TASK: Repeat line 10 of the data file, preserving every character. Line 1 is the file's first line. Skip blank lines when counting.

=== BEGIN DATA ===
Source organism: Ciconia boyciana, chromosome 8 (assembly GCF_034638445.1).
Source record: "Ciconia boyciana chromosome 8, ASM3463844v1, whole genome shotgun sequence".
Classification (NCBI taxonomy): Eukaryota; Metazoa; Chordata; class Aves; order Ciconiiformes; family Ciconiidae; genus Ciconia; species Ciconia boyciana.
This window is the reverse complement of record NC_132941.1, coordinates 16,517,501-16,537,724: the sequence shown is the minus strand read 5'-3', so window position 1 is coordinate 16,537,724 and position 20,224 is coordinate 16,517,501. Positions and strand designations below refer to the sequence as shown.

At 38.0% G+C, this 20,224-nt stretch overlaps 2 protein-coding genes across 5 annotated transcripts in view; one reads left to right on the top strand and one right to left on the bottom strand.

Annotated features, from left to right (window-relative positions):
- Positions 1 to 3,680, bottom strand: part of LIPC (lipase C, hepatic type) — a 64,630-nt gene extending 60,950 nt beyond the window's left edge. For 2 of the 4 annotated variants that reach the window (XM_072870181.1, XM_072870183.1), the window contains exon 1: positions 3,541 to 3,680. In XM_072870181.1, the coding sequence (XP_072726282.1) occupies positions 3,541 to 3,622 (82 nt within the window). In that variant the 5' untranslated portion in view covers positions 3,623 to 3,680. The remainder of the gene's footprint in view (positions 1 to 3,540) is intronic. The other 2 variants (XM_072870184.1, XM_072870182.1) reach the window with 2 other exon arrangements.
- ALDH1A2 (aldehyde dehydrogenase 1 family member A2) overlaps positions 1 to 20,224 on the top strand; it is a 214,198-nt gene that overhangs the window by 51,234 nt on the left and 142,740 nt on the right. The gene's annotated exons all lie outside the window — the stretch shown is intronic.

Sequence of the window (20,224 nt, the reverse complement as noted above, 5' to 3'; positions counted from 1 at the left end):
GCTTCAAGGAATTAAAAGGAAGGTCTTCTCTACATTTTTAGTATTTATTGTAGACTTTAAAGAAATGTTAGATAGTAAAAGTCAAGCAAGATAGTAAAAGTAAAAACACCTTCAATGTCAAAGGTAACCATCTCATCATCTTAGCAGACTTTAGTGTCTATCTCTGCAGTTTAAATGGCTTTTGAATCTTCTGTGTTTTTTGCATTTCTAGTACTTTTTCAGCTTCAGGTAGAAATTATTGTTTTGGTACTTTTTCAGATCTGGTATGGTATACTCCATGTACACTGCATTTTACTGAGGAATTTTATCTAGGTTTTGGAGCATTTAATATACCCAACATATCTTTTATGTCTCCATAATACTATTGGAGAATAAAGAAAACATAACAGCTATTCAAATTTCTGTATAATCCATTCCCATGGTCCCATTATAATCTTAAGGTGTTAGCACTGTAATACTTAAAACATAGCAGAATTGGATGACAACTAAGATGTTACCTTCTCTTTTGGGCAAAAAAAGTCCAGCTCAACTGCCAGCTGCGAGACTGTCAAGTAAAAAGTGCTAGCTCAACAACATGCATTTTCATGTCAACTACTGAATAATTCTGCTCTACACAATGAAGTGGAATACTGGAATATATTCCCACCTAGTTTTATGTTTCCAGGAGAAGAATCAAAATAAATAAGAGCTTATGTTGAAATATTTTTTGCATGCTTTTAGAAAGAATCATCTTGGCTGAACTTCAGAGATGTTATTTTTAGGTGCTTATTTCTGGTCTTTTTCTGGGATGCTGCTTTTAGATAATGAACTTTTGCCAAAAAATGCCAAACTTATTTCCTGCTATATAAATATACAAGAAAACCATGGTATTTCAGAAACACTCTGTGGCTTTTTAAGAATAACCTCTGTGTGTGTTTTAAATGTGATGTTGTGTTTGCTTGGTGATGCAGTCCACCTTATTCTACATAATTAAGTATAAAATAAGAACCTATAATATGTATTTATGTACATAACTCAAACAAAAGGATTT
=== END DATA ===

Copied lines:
GCTTCAAGGAATTAAAAGGAAGGTCTTCTCTACATTTTTAGTATTTATTGTAGACTTTAAAGAAATGTTAGATAGTAAAAGTCAAGCAAGATAGTAAAAGTAAAAACACCTTCAATGTCAAAGGTAACCATCTCATCATCTTAGCAGACTTTAGTGTCTATCTCTGCAGTTTAAATGGCTTTTGAATCTTCTGTGTTTTTTGCATTTCTAGTACTTTTTCAGCTTCAGGTAGAAATTATTGTTTTGGTACTTTTTCAGATCTGGTATGGTATACTCCATGTACACTGCATTTTACTGAGGAATTTTATCTAGGTTTTGGAGCATTTAATATACCCAACATATCTTTTATGTCTCCATAATACTATTGGAGAATAAAGAAAACATAACAGCTATTCAAATTTCTGTATAATCCATTCCCATGGTCCCATTATAATCTTAAGGTGTTAGCACTGTAATACTTAAAACATAGCAGAATTGGATGACAACTAAGATGTTACCTTCTCTTTTGGGCAAAAAAAGTCCAGCTCAACTGCCAGCTGCGAGACTGTCAAGTAAAAAGTGCTAGCTCAACAACATGCATTTTCATGTCAACTACTGAATAATTCTGCTCTACACAATGAAGTGGAATACTGGAATATATTCCCACCTAGTTTTATGTTTCCAGGAGAAGAATCAAAATAAATAAGAGCTTATGTTGAAATATTTTTTGCATGCTTTTAGAAAGAATCATCTTGGCTGAACTTCAGAGATGTTATTTTTAGGTGCTTATTTCTGGTCTTTTTCTGGGATGCTGCTTTTAGATAATGAACTTTTGCCAAAAAATGCCAAACTTATTTCCTGCTATATAAATATACAAGAAAACCATGGTATTTCAGAAACACTCTGTGGCTTTTTAAGAATAACCTCTGTGTGTGTTTTAAATGTGATGTTGTGTTTGCTTGGTGATGCAGTCCACCTTATTCTACATAATTAAGTATAAAATAAGAACCTATAATATGTATTTATGTACATAACTCAAACAAAAGGATTT